De-Electrifying the Kitchen
- kaleokahu Jul 10, 2014 07:31 AM
I can't manage it completely, but I'm trying to minimize my kitchen's dependence on plug-in and battery-powered stuff. Batteries are expensive, wasteful and environmental cluster bombs; and I hate being leashed to cords and subjected to all the racket my motored small appliances make. I'm not trying to conserve energy or be a disaster prepper, especially, although those're incidental benefits.
I recently got a great manual apple peeler and cherry stoner, and am now looking for a hand-powered coffee mill.
Anyone have any tips or hand-powered tools to share in this vein?
I'm with you Kaleo. I just bought an all electric house that is already pre-plumbed with Natural Gas from the street. The previous owner had a panic attack over "the dangers of natural gas". Considering it is in a rural area, I'm even more perplexed why they did that considering the electrical outages that frequently occur.
I see a wood fired outdoor oven (thinking pizza oven, probably Vesuvius though I like the Napleno better). Add a good smoker or smoke house and I'm pretty well set.
Really, other than the refrigerator, all the other electrical things are pretty easily replaced by something our ancestors used or something at the local camping store.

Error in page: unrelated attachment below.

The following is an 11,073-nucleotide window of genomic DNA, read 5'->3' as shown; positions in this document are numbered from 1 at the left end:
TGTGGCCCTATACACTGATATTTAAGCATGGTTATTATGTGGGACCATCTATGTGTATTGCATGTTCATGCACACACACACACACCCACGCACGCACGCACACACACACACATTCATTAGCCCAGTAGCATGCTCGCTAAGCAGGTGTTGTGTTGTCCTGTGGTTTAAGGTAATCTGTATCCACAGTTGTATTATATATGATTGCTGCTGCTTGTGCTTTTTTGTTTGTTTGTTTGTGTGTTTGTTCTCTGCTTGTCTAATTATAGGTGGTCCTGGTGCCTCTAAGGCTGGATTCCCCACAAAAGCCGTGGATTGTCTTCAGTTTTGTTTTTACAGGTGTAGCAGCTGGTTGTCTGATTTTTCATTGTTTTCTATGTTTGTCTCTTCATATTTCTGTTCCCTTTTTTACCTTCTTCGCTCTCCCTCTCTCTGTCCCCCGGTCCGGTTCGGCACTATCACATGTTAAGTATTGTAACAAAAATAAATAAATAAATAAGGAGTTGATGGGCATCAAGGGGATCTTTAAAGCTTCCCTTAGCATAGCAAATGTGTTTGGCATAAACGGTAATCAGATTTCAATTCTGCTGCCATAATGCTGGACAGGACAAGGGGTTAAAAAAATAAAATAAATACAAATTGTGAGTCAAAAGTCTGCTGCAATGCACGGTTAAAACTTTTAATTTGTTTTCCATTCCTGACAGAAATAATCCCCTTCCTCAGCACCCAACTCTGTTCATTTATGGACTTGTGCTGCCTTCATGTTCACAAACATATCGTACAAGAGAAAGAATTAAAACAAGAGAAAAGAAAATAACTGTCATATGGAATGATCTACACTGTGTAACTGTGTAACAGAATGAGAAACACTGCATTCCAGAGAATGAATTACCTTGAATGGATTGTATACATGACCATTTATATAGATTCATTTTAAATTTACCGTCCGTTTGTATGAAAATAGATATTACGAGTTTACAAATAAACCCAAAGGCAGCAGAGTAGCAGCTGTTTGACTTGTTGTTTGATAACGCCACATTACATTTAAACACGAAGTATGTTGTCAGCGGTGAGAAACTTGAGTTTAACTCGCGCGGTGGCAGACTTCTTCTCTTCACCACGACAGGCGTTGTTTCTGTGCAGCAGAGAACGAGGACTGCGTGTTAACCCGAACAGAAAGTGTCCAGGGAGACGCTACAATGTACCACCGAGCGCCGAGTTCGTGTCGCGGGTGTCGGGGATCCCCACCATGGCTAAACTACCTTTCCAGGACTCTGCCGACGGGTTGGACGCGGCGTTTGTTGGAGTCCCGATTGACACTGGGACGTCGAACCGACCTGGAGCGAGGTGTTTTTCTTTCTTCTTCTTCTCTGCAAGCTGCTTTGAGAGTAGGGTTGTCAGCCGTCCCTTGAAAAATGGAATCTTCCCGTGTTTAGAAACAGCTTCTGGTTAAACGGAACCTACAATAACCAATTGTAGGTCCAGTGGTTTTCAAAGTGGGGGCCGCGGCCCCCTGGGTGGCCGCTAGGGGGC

Looking overseas, things like a Kelly Kettle are easily within reach and much more efficient than the big box store stuff we take for granted. I've got a Tao Charcoal Burner in my future. ;-)
I admit, I once used an electric opener. In my own defense, my right arm was broken and in a cast up to my armpit, bent at the elbow, hand canted down and in, what a mess. I could grip absolutely nothing. Not that I had any grip to speak of, what with the broken bone and all.
Dude saw me trying to wrestle a can open and laughed his ass off. The very next day, he brought me an electric. Worked great, I just pressed down with my cast, and voila! Open sesame.
Some of the hand cranked flour mills will grind coffee beans too. Or you can get separate plates to do so.
Options include the Family Grain Mill which has both electric and hand crank bases. I don't have it, so no endorsement implied. They have a variety of other attachments though including slicer and shredder, meat grinder, grain mill. You can see them all at Pleasant Hill Grains' website.
I think the nicest quality is the Grainmaker, it does flour, beans, nut butters, coffee, flax
You already have a cast iron stove, don't you? You might get some ideas on how to take a step further back in time/technology from a new book, Cooking With Fire
This was featured on a recent Splendid Table episode.
There are several routes to go with coffee mills:
- the kind the chuck wagon refurbishers bolt to the side of their wagons
- vertical shaft ones mounted on a fancy wood box
- compact ones marketed to backpackers. REI has sold some like that for years.
- turkish coffee mills (like tall brass pepper grinders).